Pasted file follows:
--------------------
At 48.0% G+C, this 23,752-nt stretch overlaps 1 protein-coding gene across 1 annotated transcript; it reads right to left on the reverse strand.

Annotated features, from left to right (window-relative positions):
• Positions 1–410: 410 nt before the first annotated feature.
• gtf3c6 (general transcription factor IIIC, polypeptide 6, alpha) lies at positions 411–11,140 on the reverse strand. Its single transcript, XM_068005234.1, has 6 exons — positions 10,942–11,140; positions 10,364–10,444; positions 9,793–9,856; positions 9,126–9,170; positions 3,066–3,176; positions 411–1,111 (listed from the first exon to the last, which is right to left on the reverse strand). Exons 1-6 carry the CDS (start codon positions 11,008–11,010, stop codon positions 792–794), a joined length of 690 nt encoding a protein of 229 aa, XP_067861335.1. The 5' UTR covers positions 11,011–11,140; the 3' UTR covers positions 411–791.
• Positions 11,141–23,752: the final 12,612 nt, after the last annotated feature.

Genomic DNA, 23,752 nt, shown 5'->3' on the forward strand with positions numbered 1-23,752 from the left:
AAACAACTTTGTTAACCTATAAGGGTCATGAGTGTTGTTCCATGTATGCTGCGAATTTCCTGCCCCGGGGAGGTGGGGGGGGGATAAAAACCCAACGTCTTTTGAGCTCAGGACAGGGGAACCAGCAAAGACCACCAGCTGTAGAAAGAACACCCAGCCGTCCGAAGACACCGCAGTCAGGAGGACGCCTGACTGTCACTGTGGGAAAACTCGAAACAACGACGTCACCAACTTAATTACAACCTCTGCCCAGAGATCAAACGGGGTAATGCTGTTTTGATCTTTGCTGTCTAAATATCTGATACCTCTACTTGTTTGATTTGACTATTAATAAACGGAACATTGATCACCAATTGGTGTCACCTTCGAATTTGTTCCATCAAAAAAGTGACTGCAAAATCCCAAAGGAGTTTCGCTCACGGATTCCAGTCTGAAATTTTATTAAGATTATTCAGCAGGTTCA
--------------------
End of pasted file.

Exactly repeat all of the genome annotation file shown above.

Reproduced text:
At 48.0% G+C, this 23,752-nt stretch overlaps 1 protein-coding gene across 1 annotated transcript; it reads right to left on the reverse strand.

Annotated features, from left to right (window-relative positions):
• Positions 1–410: 410 nt before the first annotated feature.
• gtf3c6 (general transcription factor IIIC, polypeptide 6, alpha) lies at positions 411–11,140 on the reverse strand. Its single transcript, XM_068005234.1, has 6 exons — positions 10,942–11,140; positions 10,364–10,444; positions 9,793–9,856; positions 9,126–9,170; positions 3,066–3,176; positions 411–1,111 (listed from the first exon to the last, which is right to left on the reverse strand). Exons 1-6 carry the CDS (start codon positions 11,008–11,010, stop codon positions 792–794), a joined length of 690 nt encoding a protein of 229 aa, XP_067861335.1. The 5' UTR covers positions 11,011–11,140; the 3' UTR covers positions 411–791.
• Positions 11,141–23,752: the final 12,612 nt, after the last annotated feature.

Genomic DNA, 23,752 nt, shown 5'->3' on the forward strand with positions numbered 1-23,752 from the left:
AAACAACTTTGTTAACCTATAAGGGTCATGAGTGTTGTTCCATGTATGCTGCGAATTTCCTGCCCCGGGGAGGTGGGGGGGGGATAAAAACCCAACGTCTTTTGAGCTCAGGACAGGGGAACCAGCAAAGACCACCAGCTGTAGAAAGAACACCCAGCCGTCCGAAGACACCGCAGTCAGGAGGACGCCTGACTGTCACTGTGGGAAAACTCGAAACAACGACGTCACCAACTTAATTACAACCTCTGCCCAGAGATCAAACGGGGTAATGCTGTTTTGATCTTTGCTGTCTAAATATCTGATACCTCTACTTGTTTGATTTGACTATTAATAAACGGAACATTGATCACCAATTGGTGTCACCTTCGAATTTGTTCCATCAAAAAAGTGACTGCAAAATCCCAAAGGAGTTTCGCTCACGGATTCCAGTCTGAAATTTTATTAAGATTATTCAGCAGGTTCA